In the middle of his act a fight breaks out and a mysterious woman from the audience fires shots. The lonely man soothes an agitated and hysterical woman and takes the gun from her. The mysterious woman (Kelsey Venter is Annabella Schmidt/ Pamela/Margaret) convinces the man to take her back to his apartment.
Back at his flat she gives him some cockamamie story that she is a government spy and is being chased by foreign assassins who have stolen government secrets. She is being followed by the bad guys, one of whom has a joint missing from one of his pinky fingers. (Clue or not?) She also reveals the conspirators are in a German espionage organization called (you guessed it) “The 39 Steps”.
The next morning the girl winds up stabbed with his bread knife in her back. He finds her strewn across his lap when he wakes up in his chair. In her hand is a map of Scotland Yard. (Another clue?) Concerned about being falsely accused of murder he takes it on the lamb with the map and the chase begins.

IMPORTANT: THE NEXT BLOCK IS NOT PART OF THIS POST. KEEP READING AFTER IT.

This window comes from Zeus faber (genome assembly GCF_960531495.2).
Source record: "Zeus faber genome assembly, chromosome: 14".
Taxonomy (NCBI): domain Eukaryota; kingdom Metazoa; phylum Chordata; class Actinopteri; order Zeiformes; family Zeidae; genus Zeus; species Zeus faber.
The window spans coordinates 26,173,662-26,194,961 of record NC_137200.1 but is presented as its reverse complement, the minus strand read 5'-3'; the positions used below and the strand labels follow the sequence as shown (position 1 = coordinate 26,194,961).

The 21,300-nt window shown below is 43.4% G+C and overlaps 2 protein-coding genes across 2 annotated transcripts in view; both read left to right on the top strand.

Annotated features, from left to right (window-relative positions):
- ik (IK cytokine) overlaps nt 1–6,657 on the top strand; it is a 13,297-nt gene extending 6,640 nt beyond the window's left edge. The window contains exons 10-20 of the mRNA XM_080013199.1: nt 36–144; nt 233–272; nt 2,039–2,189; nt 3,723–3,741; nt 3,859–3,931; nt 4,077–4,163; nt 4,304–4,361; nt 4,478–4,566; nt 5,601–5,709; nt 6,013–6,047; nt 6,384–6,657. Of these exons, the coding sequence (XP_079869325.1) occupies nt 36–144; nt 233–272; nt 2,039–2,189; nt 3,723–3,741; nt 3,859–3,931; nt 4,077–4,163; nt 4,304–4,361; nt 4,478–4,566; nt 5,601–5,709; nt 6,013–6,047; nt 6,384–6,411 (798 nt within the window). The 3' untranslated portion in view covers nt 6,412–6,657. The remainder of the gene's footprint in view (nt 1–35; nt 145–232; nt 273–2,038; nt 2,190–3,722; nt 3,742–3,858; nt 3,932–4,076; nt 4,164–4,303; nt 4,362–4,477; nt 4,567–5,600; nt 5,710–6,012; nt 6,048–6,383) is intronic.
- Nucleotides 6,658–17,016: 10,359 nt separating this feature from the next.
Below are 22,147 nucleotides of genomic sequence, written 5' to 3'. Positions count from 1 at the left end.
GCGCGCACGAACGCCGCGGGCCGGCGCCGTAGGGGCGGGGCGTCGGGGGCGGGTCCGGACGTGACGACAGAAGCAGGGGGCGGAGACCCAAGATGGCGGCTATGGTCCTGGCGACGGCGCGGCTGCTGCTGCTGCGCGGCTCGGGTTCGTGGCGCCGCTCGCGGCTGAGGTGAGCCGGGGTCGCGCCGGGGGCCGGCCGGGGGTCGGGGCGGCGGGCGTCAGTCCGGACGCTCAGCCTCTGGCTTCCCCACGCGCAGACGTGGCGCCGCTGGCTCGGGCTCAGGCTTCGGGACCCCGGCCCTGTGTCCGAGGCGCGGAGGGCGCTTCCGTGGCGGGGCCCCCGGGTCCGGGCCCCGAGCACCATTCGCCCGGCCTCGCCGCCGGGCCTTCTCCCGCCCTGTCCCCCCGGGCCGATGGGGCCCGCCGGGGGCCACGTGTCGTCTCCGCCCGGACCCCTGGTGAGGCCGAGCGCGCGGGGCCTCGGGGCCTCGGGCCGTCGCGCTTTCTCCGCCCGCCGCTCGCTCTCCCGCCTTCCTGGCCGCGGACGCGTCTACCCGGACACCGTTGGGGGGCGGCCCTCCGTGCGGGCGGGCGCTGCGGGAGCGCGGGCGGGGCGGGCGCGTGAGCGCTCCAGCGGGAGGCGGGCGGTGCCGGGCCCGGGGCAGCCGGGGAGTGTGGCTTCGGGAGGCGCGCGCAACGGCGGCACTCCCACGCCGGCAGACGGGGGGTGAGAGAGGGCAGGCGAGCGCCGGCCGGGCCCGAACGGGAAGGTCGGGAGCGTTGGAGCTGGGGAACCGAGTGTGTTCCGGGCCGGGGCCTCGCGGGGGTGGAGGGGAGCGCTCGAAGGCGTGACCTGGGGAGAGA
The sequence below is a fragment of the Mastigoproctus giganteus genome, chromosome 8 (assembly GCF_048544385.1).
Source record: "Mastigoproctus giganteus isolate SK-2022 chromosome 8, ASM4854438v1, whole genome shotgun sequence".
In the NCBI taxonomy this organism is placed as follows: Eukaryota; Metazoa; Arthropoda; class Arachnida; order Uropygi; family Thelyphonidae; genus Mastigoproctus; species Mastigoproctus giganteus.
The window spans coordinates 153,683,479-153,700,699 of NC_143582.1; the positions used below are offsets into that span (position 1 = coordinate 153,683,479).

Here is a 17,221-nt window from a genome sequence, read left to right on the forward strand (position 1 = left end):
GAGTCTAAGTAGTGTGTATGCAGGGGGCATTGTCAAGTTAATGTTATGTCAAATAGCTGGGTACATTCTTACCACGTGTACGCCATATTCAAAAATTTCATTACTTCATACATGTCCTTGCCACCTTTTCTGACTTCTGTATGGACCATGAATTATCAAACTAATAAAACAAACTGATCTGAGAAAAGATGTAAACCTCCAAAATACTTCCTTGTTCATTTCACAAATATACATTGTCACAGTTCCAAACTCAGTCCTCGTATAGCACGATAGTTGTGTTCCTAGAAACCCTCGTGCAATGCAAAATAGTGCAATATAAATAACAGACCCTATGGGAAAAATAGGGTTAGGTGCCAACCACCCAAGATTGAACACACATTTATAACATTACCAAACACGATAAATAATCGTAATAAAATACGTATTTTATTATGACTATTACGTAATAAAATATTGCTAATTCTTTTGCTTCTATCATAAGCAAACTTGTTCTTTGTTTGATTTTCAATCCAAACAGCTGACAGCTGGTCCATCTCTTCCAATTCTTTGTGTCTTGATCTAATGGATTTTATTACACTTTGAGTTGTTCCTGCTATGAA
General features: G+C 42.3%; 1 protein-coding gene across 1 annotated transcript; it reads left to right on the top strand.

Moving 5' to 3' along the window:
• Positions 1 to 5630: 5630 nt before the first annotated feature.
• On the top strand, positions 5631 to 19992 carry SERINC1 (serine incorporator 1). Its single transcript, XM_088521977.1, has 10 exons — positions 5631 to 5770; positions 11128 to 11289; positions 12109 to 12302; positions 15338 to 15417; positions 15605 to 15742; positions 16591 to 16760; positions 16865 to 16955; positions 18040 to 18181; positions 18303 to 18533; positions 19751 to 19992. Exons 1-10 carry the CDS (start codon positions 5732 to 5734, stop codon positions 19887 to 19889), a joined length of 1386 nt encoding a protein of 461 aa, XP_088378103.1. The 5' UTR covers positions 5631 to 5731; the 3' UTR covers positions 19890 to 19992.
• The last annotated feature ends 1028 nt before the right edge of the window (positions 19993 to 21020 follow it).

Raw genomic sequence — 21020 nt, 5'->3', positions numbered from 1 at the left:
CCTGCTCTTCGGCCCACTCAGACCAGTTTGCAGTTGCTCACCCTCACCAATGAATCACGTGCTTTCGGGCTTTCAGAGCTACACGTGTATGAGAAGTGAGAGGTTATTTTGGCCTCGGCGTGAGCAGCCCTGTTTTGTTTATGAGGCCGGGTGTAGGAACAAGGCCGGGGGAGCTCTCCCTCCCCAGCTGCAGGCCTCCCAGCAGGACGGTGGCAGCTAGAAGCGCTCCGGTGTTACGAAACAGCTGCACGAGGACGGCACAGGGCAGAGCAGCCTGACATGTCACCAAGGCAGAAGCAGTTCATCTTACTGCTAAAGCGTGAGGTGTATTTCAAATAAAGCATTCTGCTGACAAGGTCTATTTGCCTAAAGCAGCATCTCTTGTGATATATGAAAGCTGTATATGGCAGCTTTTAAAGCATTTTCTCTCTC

On the run, over the meadows and through the woods cutting across cold misty London countryside’s, farms, county estates, dangerous foggy sea cliffs, choo-choo-train chases from England to Scotland, and spooky taverns, encountering various and sundry red herrings and a bevy of suspicious looking characters who may or may not be guilty of the crime and or the subterfuge, Hannay is determined to get tot the bottom of The 39 Steps conspiracy.
So far this tongue in cheek thriller is all too familiar. And when Richard is being chased by the police on the train and meets a beautiful young woman and kisses her to hide his face from the police, we have to think “North by Northwest”.
Again, you really don’t have to be an Alfred Hitchcock fan or have to have seen any of his movies to enjoy this delicious little caper that Lamb’s is honing in on. "The 39 Steps" has but four players (three men and one woman) playing 140 characters running, changing clothes, locations and accents at a frenetically faster than a humanly possible rate of speed, that it's almost impossible to keep up with them.
“Steps” is more of a comedy thriller than the original movie all the while spoofing the movie itself. As Smyth said, ‘feel free to laugh’, snicker or mouth gaping open in wonder at the lightning rod pacing and accuracy that the players, Robert Smyth, Jesse Abeel, Kelsey Venter and Humphrey are asked to move in, in order for things to fall into place (not that everything did on opening night but that was part of the fun).